Because of the organizations I support, partner with, and learn from, I am keenly aware of the connection between human trafficking that happens internationally and domestically. There are great international organizations like the International Justice Mission that fight this injustice globally, and they are quite helpful in offering education, training, and opportunities to address this issue internationally. Addressing this issue locally might be a bit of a challenge, particularly if there are not credible organizations addressing the crime. I would recommend first checking to see if that is indeed true. If there are local organizations addressing this issue, connect or partner with, learn from, and collaborate with them. “In order to raise awareness effectively, we need good data to support our message (105).” Find out what is going on in your town and city. Think about the service and opportunities that are being offered to both: 1.) respond to human trafficking, and offer aftercare and life-building services and opportunities and skills for survivors, and 2.) preventative care and support for the “vulnerable populations” in your communities. Vulnerable populations may include at-risk youth, any child or woman (statistically, though men are also victims of this crime), orphans or foster care children/graduates, immigrant/refugee communities, and homeless or impoverished persons just to name a few. What status and priorities does your district attorney or police department place on addressing this issue? When you research or investigate how this crime impacts your local community, you are doing the right thing.

  1. Relationship Building and Networking (Networking Team)

As mentioned previously, one of the first things people might want to do when they find out about this issue is take action. And we do need to take action. However, we want to take the right actions that are going to have the best success and positively impact the most people. Therefore it is important to pray, educate ourselves, and research. Part of our research can include finding out about the individuals, churches, and organizations already working to address this issue and to learn from and partner with them. It is not always necessary, practical, or beneficial to start something new. Many of these organizations and ministries need people just like you to help fill their gaps so they can respond in excellence. When you partner and collaborate to fight this crime, you are doing the right thing.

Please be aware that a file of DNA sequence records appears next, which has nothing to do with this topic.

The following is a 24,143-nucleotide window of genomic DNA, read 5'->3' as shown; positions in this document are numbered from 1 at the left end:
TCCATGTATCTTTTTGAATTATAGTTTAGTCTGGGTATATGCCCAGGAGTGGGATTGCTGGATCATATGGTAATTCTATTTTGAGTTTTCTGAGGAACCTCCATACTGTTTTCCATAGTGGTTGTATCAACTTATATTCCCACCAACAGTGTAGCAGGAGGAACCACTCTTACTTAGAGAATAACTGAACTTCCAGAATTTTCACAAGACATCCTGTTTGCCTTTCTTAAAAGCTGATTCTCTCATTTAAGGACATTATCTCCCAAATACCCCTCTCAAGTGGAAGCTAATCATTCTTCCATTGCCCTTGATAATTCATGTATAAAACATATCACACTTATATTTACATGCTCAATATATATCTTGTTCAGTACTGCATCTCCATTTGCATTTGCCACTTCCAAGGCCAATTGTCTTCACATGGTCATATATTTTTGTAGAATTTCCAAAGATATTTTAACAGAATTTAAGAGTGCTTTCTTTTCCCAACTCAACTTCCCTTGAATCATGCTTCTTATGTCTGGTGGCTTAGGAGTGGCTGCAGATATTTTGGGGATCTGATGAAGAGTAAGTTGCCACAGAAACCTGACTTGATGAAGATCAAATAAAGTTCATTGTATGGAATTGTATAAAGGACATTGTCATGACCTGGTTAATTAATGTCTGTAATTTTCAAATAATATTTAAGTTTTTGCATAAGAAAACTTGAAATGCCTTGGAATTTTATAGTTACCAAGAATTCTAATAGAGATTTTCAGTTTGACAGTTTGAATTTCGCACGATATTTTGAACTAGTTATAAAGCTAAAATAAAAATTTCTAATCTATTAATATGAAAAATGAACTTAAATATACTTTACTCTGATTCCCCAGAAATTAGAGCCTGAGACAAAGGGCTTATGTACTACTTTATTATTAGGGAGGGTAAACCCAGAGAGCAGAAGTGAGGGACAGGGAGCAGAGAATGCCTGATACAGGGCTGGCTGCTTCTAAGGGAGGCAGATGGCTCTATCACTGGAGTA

1. Restoration and Healing (Restoration Team)

Some organizations, churches, and ministries offer aftercare services for survivors. Through research, you might be able to find safe houses or aftercare centers to offer support. Organizations like World Relief provide opportunities to simply offer companionship to survivors. Other organizations provide counseling, job and life skills, and other aftercare services. When you offer restoration and healing, you are doing the right thing.

  1. Rescue and Prevention (Outreach Team)

If you do feel compelled to rescue victims or want to consider a meaningful internship or fellowship, I encourage you to checkout careers at the International Justice Mission. When you rescue and prevent human trafficking, you are doing the right thing.

These are only a few ways you can get started to advocate and take a stand. “Which two or three ideas from this list do you feel you could begin doing right away? Which two or three ideas do you think your church can be involved with? What will you do now to make these ideas a reality within your life and ministry (143)?”

Although this is the last blog post in this mini-series, I encourage you to continue searching the scriptures and having conversations amongst your friends, church, and community about the importance of taking a stand for justice.

© Natasha Sistrunk Robinson 2015